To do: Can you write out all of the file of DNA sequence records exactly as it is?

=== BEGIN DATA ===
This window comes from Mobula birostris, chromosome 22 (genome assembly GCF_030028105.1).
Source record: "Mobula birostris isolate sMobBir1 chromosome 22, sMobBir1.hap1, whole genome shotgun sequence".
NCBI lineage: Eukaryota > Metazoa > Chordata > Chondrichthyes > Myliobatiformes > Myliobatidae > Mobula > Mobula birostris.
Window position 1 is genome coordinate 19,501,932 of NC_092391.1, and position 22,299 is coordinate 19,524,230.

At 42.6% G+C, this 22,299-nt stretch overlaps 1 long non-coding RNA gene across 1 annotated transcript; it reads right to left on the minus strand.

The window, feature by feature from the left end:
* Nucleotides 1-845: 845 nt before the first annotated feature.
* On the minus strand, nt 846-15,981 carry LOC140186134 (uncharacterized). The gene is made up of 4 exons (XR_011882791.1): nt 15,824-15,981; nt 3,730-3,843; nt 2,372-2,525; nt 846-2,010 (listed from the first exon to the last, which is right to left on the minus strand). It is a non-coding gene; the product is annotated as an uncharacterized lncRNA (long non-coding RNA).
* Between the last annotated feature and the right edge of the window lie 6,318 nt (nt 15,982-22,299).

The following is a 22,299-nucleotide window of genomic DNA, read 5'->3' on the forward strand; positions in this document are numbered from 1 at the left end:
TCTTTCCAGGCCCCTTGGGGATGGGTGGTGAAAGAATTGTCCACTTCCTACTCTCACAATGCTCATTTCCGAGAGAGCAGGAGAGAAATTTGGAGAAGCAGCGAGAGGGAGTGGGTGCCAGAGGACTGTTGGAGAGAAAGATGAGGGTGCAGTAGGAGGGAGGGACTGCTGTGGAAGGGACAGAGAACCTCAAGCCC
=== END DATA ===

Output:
This window comes from Mobula birostris, chromosome 22 (genome assembly GCF_030028105.1).
Source record: "Mobula birostris isolate sMobBir1 chromosome 22, sMobBir1.hap1, whole genome shotgun sequence".
NCBI lineage: Eukaryota > Metazoa > Chordata > Chondrichthyes > Myliobatiformes > Myliobatidae > Mobula > Mobula birostris.
Window position 1 is genome coordinate 19,501,932 of NC_092391.1, and position 22,299 is coordinate 19,524,230.

At 42.6% G+C, this 22,299-nt stretch overlaps 1 long non-coding RNA gene across 1 annotated transcript; it reads right to left on the minus strand.

The window, feature by feature from the left end:
* Nucleotides 1-845: 845 nt before the first annotated feature.
* On the minus strand, nt 846-15,981 carry LOC140186134 (uncharacterized). The gene is made up of 4 exons (XR_011882791.1): nt 15,824-15,981; nt 3,730-3,843; nt 2,372-2,525; nt 846-2,010 (listed from the first exon to the last, which is right to left on the minus strand). It is a non-coding gene; the product is annotated as an uncharacterized lncRNA (long non-coding RNA).
* Between the last annotated feature and the right edge of the window lie 6,318 nt (nt 15,982-22,299).

The following is a 22,299-nucleotide window of genomic DNA, read 5'->3' on the forward strand; positions in this document are numbered from 1 at the left end:
TCTTTCCAGGCCCCTTGGGGATGGGTGGTGAAAGAATTGTCCACTTCCTACTCTCACAATGCTCATTTCCGAGAGAGCAGGAGAGAAATTTGGAGAAGCAGCGAGAGGGAGTGGGTGCCAGAGGACTGTTGGAGAGAAAGATGAGGGTGCAGTAGGAGGGAGGGACTGCTGTGGAAGGGACAGAGAACCTCAAGCCC